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A restaurant owner grabs food with a pair of tongs.
Renee Dizon of Renee’s Kitchenette.

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The Restaurant That Paved the Way for Little Manila

Renee’s Kitchenette, open for more than 30 years, is a go-to for Filipinos in Woodside

Renee’s Kitchenette and Grill located under the 7 train tracks at 69-14 Roosevelt Avenue, near 70th Street — has been a pillar for the Filipino community, offering the charms of a mom-and-pop with humble cooking in a cozy spot. A neighborhood mainstay for over 30 years, it has helped pave the way for what would officially become Little Manila in 2022.

At the heart of the operation is married couple, Renee and Ernesto Dizon; the story of Renee’s Kitchenette begins in 1992 in Woodside, a Filipino enclave long forged by immigrant nurses, who’d been recruited to work at Elmhurst Hospital. The college sweethearts had left Pampanga, on the northern shore of Manila Bay, with their three kids almost a decade earlier. Once their fourth child was born, they sought supplemental income. Dizon, son of the respected chef and restaurateur behind Pampangueña Kitchenette in the Philippines, flexed his cooking chops on weekends; and Renee secured a spot for his empanadas and siopao at Phil-Am Market, itself a community icon since 1976.

A collection of dishes with a soup in the middle.
A feast at Renee’s Kitchenette.
A Filipino dessert.
A Filipino dessert.

“We made $200, and that was helpful,” she says. They quickly built a following that urged them, a few months later, to take over a small, four-table joint on 69th Street, close to Roosevelt Avenue — where Max’s now stands — and named it after Renee. “It’s because he’s so in love with me,” she jokes, referring to her husband. He breaks into a smile. Two years later, with a growing customer base, she snapped up the lease on the busy strip of Roosevelt Avenue.

The first few years it was open, Ernesto helmed the kitchen, Renee ran front-of-house, and their kids helped them clean while a vibrant restaurant community developed around the family. Renee’s became part of the trifecta of go-to Filipino restaurants: Ihawan, which since it opened in 1994, is often compared to Renee’s; and Krystal’s, which operated from 1998 to 2019. (It’s only friendly competition with Ihawan; after all, it was started by Renee’s sister, who died in 2019. It’s why the restaurants close on different days, confirms Jackie Bacani, Ihawan’s co-owner and Renee’s niece.) In 2009, popular Philippines-based franchises, Jollibee opened and later, Red Ribbon, entered the scene, cementing Woodside’s status as a Filipino dining destination.

The cheery dining room at a little neighborhood restaurant.
The dining room at Renee’s Kitchenette.

During the pandemic, Renee’s shut down for four months. Upon re-opening, Renee fretted. “Is anybody going to come?” Her husband reassured her, “They came before; they’ll come again.”

In 2022, after a successful community petition, Woodside was granted official designation as Little Manila. Deirdre Levy of NYC Filipinos once ran for City Council, and says the designation is instrumental for political representation — ‪64 percent of the 54,000 Filipinos in New York reside in Queens — particularly in light of anti-Asian attacks on Filipinos. ‬

Renee’s now stands in the Little Manila it unwittingly helped establish. For Easter, Renee hung pastel-colored eggs on the wall. Signs hover over ten cherrywood four-tops. One says “Family Matters” against beehive-shaped lamps and Christmas lights.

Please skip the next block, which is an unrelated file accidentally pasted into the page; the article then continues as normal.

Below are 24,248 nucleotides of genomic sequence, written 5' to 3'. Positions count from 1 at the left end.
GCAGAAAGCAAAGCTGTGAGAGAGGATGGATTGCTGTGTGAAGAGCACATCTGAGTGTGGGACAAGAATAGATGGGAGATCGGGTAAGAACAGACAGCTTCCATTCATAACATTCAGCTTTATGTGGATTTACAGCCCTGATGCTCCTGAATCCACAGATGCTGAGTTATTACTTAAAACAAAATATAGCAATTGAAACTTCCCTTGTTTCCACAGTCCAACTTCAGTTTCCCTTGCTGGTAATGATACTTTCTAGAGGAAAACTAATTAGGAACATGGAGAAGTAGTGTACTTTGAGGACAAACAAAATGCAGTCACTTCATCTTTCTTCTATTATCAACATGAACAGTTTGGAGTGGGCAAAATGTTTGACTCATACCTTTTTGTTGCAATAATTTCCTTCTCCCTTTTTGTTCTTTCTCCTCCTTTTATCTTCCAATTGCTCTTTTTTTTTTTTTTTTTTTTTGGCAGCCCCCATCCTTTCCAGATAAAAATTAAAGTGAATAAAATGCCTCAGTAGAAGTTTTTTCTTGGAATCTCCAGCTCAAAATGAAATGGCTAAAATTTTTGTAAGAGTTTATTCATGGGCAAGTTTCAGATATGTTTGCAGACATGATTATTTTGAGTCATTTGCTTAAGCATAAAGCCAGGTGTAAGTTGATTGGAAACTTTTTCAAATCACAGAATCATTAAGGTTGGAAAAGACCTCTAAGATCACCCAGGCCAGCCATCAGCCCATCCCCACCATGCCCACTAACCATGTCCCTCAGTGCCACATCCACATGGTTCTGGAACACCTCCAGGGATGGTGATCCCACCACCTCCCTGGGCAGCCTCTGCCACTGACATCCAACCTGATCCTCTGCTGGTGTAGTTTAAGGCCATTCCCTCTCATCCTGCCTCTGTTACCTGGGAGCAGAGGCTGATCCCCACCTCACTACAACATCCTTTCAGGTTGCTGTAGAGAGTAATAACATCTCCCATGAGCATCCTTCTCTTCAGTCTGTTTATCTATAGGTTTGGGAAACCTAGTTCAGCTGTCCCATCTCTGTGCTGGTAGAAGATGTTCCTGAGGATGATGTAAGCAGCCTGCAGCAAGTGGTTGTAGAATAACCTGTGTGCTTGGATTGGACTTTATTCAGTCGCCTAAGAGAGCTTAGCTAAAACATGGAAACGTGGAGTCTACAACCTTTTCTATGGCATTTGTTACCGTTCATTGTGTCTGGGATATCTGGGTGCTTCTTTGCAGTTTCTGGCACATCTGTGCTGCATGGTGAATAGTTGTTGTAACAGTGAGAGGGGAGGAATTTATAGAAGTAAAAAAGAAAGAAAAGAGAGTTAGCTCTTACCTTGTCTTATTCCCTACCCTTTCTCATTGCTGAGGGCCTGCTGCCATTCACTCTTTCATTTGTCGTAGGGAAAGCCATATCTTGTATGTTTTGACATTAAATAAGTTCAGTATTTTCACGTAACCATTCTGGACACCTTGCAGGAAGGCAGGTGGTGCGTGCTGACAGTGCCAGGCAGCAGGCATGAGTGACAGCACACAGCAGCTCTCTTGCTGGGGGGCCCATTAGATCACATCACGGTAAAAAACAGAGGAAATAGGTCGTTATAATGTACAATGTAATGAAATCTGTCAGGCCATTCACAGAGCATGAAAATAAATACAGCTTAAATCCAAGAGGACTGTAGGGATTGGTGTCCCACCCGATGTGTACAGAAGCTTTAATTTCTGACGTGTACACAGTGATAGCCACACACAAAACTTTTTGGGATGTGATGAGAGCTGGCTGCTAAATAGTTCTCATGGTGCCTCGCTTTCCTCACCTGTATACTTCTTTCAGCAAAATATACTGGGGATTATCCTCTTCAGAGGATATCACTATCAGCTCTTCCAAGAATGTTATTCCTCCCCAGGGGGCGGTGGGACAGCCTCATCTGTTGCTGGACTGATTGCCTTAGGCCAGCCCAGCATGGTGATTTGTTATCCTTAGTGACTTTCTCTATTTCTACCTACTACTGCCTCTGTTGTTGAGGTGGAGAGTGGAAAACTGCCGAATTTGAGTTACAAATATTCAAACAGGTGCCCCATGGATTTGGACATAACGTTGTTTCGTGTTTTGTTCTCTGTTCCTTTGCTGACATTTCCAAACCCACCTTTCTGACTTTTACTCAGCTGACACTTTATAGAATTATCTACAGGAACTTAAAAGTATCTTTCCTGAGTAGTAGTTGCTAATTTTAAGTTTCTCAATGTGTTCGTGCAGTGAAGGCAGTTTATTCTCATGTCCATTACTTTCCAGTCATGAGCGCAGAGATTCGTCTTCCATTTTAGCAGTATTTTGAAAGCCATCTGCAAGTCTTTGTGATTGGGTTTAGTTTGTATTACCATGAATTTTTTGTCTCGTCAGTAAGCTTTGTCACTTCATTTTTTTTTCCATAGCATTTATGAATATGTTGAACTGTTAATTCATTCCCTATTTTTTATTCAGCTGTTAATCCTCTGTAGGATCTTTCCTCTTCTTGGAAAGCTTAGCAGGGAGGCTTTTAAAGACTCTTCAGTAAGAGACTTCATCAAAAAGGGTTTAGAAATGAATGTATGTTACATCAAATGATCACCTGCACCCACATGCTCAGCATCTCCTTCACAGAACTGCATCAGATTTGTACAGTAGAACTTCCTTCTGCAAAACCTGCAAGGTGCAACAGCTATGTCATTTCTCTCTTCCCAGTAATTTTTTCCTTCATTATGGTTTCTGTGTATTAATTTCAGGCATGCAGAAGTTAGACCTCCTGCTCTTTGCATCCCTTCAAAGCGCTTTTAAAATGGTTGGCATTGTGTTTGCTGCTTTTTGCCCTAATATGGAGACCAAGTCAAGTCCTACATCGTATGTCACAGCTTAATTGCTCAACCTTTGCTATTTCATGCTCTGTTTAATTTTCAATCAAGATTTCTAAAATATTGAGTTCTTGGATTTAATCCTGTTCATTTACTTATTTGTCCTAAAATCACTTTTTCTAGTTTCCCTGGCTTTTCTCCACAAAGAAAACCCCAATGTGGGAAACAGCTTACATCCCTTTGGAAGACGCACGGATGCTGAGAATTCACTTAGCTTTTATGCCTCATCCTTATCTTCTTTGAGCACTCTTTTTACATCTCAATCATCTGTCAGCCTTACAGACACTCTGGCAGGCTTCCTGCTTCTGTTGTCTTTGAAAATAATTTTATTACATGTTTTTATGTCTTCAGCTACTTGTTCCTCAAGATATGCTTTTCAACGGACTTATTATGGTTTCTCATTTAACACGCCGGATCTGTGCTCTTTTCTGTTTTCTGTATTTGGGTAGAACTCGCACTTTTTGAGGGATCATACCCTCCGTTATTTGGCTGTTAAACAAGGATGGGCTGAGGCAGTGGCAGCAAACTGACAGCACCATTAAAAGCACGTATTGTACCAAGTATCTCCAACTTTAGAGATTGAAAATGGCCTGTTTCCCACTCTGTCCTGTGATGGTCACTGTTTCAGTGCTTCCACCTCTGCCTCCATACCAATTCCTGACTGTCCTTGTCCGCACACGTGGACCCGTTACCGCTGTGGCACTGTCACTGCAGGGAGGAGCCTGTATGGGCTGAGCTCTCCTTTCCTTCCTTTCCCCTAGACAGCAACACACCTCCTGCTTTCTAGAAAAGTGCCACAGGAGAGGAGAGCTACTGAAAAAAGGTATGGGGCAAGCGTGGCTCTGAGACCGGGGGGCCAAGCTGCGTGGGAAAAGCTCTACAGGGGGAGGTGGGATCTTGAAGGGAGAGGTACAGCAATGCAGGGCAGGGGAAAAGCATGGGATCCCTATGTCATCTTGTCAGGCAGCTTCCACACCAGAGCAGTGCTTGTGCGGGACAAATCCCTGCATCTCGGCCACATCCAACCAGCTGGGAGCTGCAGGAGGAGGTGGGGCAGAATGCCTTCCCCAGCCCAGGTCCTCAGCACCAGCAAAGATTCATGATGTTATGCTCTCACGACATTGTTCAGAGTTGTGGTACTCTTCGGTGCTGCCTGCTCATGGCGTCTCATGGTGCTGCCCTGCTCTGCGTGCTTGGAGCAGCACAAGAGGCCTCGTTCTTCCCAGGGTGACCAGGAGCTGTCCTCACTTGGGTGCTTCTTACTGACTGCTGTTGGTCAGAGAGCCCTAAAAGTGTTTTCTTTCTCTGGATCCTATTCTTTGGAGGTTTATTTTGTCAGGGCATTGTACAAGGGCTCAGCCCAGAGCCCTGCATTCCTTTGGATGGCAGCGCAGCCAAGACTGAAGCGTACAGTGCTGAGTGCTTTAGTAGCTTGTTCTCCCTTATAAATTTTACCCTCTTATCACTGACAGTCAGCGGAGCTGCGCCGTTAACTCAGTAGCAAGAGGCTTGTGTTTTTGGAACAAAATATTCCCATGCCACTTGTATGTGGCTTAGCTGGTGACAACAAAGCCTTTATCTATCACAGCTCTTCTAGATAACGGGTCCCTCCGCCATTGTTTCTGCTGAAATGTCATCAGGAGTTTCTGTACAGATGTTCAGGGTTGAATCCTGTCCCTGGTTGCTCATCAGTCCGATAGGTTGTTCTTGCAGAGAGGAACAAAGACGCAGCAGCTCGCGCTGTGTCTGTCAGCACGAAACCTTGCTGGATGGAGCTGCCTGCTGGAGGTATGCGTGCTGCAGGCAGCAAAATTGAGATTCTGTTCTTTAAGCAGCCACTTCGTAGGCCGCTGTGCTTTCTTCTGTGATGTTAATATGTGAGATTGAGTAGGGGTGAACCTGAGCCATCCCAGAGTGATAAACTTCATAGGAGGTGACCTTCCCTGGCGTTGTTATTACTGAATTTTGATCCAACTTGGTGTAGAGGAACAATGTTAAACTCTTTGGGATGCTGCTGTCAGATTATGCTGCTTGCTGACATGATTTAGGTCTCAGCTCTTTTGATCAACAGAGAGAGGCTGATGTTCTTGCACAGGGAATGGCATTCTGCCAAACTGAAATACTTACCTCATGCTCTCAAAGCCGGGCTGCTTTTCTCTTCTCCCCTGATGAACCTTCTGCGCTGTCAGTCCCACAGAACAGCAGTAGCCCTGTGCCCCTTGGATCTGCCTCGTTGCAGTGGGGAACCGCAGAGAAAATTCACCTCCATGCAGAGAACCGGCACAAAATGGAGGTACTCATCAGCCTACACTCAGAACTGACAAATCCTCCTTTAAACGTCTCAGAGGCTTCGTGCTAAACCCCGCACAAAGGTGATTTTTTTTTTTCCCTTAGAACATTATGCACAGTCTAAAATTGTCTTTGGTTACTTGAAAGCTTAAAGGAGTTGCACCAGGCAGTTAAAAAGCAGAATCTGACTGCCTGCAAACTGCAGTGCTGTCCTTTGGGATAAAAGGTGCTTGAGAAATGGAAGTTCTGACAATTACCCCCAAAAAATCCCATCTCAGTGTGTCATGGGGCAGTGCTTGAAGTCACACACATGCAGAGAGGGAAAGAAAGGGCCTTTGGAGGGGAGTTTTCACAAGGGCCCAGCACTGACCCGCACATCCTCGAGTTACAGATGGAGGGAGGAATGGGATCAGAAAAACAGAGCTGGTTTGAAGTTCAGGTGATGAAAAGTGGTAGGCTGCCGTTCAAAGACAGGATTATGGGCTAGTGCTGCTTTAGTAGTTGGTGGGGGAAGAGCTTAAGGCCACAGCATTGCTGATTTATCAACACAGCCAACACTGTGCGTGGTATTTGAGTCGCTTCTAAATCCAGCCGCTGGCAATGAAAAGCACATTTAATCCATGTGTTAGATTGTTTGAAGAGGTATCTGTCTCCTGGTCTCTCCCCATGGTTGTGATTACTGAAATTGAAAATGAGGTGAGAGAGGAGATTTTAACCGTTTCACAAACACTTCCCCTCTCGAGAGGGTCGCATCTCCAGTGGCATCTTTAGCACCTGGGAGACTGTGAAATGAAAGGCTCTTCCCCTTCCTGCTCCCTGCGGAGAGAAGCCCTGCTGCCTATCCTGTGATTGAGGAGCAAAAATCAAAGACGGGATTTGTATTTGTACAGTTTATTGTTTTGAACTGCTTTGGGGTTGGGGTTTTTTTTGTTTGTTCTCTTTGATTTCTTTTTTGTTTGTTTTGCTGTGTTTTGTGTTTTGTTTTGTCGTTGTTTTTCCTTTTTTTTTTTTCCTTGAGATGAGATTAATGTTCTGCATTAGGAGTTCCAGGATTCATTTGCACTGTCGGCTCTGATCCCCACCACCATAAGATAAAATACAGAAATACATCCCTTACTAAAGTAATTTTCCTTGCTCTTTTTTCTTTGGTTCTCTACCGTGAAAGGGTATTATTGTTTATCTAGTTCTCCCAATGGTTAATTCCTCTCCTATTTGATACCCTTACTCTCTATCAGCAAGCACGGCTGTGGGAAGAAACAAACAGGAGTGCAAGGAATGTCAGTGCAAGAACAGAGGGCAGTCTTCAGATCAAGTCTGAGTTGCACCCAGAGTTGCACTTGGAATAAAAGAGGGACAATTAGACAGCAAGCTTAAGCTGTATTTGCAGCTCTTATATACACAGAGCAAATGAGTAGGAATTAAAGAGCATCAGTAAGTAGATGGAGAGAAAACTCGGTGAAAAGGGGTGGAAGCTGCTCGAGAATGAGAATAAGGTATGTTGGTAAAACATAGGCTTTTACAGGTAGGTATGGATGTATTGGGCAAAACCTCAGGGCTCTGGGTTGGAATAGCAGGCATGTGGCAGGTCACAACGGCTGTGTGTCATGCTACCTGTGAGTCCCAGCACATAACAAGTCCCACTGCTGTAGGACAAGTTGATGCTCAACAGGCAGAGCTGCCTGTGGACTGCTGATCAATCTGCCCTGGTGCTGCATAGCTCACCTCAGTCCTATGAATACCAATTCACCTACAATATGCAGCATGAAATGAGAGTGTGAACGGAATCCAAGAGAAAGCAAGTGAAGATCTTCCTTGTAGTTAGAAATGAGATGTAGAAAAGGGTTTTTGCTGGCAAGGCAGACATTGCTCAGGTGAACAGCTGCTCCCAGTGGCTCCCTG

It’s the go-to spot for Avery Chico and his Filipina girlfriend from London. “It just looks the most like home for us,” he says. “It’s very consistent — very similar to going there back in the ’90s, which is nice,” says Joey Golja. Renee credits her kitchen staff who’ve been with her since the start. “Some started as busboys, and we trained them to cook.”

A dish from Renee’s Kitchenette.
A dish at Renee’s Kichenette.
Caroline Shin/Eater NY

Time-tested favorites include Ernesto’s kare kare — tender oxtails in a savory, peanut butter sauce — and soups like nilaga (beef and veggies) and sinigang (a choice of meat pepped up with tamarind). Ernesto even makes the longaniza, pork sausage, and bagoong, shrimp paste, there. His halo-halo has pinipig, toasted rice flakes, and coconut jelly. “It’s the real traditional way,” says May Capalla. “Some places put bananas. I don’t like that.”

“It was the one place that we all agreed on,” says Joey Golja, a former MTV event planner who’s been going there since he was six. In 2019, Renee’s became home base for breakfast meetings, where four to six members of his Queens Filipino crew laid the groundwork for Project Barkada, a nonprofit that coordinated donations to Filipino frontline workers and now organizes food pop-ups and parties throughout the city. Sure, the food was a draw — “their biko [sticky rice dessert] just hits different” — but “Renee would always give in to our weird requests.” Like extra condensed milk on the biko, another skewer, a scoop of beef to his tosilog (cured pork, egg, garlic fried rice). “It’s like eating at your tita’s [auntie’s] house.

“I’m so happy to see generations grow up,” says Renee. “It’s like ‘I just saw you in the basket.’”

Renee and Ernesto celebrated their golden anniversary last year. “Imagine that,” she says giddily. Together all the time — seriously, how have they lasted this long? “He doesn’t really talk too much, and I really don’t talk too much,” she says. “So whatever he says, it’s okay; whatever I say, it’s okay.”

In 2018, their daughter opened an offshoot in Virginia Beach in 2018, even further extending the Dizon home and their Filipino cooking.

A couple standing between tables in a restaurant.
Ernesto and Renee Dizon in their restaurant.

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